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Comparison of food habits, iron intake and iron status in adolescents before and after the withdrawal of the general iron fortification in Sweden

Artikel i vetenskaplig tidskrift
Författare Agneta Sjöberg
Lena Hulthén
Publicerad i European Journal of Clinical Nutrition
Volym 69
Sidor 494-500
ISSN 0954-3007
Publiceringsår 2015
Publicerad vid Institutionen för medicin, avdelningen för invärtesmedicin och klinisk nutrition
Institutionen för kost- och idrottsvetenskap
Sidor 494-500
Språk en
Länkar dx.doi.org/10.1038/ejcn.2014.291
Ämnesord food habits, iron intake, iron fortification, iron bio-availablity, iron status, adolescents
Ämneskategorier Näringslära, Epidemiologi, Livsmedelsvetenskap, Hushålls- och kostvetenskap

Sammanfattning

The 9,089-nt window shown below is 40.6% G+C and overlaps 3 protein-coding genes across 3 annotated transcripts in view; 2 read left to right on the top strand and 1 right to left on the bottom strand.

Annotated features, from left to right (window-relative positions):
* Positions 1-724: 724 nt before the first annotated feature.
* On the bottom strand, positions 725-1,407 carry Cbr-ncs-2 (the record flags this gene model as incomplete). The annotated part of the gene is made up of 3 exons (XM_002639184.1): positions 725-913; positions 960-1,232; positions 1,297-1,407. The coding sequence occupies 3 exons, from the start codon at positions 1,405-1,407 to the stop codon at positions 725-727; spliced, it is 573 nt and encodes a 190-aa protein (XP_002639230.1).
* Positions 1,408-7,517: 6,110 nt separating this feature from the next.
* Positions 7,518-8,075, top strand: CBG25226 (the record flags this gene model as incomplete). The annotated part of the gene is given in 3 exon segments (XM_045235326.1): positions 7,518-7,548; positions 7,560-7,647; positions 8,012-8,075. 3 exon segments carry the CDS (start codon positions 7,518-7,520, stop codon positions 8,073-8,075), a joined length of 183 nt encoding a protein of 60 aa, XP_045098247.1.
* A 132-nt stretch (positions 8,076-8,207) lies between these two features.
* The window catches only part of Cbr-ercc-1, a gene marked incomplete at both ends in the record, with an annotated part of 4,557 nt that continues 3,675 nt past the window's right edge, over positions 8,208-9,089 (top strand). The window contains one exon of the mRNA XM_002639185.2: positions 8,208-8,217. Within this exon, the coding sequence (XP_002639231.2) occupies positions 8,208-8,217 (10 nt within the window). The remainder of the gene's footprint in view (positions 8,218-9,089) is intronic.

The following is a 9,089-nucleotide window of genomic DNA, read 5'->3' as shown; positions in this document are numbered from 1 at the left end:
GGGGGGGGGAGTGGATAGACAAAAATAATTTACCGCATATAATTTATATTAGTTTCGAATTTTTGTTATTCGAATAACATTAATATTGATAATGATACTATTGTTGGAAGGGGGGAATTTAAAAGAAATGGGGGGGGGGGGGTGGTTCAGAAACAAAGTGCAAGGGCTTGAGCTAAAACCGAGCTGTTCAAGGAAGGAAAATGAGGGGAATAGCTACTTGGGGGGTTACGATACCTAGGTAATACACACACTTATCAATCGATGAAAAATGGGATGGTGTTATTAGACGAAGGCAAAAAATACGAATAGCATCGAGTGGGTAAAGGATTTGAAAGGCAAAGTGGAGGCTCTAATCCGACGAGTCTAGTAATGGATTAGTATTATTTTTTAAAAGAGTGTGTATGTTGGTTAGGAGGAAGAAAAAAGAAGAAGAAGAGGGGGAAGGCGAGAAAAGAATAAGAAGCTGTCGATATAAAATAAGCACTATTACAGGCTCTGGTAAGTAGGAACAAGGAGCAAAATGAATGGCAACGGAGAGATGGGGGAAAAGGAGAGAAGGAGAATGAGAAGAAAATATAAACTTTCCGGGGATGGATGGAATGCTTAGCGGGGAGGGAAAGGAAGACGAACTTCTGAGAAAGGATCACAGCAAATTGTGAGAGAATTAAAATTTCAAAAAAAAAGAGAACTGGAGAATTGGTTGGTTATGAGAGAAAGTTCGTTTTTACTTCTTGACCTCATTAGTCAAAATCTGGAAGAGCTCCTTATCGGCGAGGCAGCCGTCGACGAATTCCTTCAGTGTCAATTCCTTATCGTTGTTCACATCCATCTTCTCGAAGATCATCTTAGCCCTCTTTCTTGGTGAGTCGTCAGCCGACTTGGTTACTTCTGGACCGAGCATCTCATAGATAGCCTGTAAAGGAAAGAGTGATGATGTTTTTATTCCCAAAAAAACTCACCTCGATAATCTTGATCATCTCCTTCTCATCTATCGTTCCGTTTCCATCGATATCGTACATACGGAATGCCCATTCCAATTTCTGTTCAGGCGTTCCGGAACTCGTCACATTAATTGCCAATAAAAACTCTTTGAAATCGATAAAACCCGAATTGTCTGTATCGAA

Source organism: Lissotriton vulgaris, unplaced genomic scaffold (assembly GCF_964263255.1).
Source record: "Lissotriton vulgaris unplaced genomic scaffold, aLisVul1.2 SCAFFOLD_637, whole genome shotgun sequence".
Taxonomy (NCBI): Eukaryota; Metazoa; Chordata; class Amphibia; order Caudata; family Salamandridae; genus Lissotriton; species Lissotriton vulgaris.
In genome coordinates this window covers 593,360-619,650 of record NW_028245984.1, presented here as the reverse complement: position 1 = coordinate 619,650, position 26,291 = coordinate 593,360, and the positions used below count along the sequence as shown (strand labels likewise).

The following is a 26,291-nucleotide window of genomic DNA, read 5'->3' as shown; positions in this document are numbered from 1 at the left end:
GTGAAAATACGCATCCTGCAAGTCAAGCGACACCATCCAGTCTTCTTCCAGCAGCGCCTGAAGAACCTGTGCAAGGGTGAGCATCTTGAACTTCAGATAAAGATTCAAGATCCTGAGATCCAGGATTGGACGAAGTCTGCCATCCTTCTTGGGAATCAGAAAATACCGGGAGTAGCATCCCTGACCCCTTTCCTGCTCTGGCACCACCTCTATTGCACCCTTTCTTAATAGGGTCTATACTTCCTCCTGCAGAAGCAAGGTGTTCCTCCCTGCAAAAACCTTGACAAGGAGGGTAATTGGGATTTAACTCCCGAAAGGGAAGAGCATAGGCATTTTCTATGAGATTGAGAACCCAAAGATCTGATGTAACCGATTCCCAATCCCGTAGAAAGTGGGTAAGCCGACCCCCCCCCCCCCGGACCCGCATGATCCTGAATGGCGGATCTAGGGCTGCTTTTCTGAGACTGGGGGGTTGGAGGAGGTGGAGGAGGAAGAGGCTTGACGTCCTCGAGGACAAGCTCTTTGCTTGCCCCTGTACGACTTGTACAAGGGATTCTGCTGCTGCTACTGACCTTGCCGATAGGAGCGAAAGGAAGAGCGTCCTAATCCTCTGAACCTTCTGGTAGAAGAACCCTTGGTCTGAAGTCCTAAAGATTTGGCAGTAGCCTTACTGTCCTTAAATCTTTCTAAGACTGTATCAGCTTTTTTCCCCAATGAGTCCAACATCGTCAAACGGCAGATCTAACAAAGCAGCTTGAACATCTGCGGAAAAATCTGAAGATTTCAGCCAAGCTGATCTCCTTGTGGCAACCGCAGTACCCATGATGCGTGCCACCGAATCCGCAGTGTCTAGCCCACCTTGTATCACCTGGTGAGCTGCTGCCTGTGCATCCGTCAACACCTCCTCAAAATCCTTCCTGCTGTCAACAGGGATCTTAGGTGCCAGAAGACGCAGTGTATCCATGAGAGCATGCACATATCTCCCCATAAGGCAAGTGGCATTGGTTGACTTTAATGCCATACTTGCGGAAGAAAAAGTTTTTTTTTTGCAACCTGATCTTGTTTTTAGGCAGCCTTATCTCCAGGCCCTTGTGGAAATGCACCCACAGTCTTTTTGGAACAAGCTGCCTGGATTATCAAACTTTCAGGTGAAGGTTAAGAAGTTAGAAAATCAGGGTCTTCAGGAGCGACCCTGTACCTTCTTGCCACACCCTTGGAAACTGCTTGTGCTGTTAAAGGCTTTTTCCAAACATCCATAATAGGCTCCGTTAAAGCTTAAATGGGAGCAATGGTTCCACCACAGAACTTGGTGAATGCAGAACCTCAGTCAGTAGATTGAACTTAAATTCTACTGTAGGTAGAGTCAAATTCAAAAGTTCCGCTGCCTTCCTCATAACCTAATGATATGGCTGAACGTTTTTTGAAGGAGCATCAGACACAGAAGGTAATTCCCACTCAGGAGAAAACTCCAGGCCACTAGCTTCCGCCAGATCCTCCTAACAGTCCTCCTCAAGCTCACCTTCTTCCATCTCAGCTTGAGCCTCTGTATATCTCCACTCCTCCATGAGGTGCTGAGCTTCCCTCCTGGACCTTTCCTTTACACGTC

Background/Objectives:Sifted flour was fortified with carbonyl iron for 50 years in Sweden. This study evaluates changes in food habits, intake of iron, factors affecting iron absorption and iron status after the discontinuation of the general iron fortification in adolescents with the highest requirements.Subjects/Methods:A total of 2285 15- to 16-year-old students in 1994 (634 girls and 611 boys) and in 2000 (534 girls and 486 boys) in 13 schools in Gothenburg, Sweden, were included in two cross-sectional surveys assessing food habits with diet history interviews and iron deficiency defined with serum ferritin stores ⩽15 μg/l and no preceding infection.Results:In girls, iron deficiency increased from 37 to 45%, while in boys, it was stable at 23%. Total iron intake decreased from 15.7 to 9.5 mg/day and 22.5 to 13.9 mg/day in girls and boys, respectively. Cereals were the main iron source. Among girls, the increase of fish and decrease of calcium intake may not counteract the effect of decreased intake of fortification iron. Among boys, more meat, less calcium and more vitamin C may have favoured the bioavailability of iron.Conclusions:The discontinuation of the general iron fortification resulted in a 39% decrease in total iron intake and iron deficiency increased substantially in girls. However, in boys no change in iron deficiency was observed. Whether this was a result of changed bioavailability of dietary iron or simultaneous changes of non-dietary factors remains to be explored.European Journal of Clinical Nutrition advance online publication, 28 January 2015; doi:10.1038/ejcn.2014.291. PMID: 25626410

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